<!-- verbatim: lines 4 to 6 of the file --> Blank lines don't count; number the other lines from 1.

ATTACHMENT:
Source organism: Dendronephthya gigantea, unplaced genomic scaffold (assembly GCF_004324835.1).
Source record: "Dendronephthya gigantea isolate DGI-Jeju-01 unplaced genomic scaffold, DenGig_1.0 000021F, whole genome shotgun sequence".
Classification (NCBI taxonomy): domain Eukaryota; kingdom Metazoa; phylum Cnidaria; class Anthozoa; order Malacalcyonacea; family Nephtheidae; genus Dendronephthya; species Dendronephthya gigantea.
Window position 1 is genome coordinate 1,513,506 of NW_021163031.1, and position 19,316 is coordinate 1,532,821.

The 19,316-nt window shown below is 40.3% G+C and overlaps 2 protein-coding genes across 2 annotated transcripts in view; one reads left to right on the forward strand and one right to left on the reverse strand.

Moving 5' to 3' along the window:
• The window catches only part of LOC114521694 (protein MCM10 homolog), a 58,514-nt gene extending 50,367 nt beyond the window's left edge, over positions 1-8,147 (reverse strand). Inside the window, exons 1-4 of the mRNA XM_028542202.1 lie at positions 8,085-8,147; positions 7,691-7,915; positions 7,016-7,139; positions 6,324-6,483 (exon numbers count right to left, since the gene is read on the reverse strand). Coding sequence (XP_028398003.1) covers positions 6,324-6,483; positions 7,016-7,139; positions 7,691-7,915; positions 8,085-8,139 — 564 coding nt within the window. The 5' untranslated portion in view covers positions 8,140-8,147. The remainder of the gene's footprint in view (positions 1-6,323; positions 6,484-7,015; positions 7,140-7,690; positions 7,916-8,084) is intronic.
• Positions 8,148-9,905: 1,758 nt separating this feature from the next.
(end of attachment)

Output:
Window position 1 is genome coordinate 1,513,506 of NW_021163031.1, and position 19,316 is coordinate 1,532,821.

The 19,316-nt window shown below is 40.3% G+C and overlaps 2 protein-coding genes across 2 annotated transcripts in view; one reads left to right on the forward strand and one right to left on the reverse strand.

Moving 5' to 3' along the window: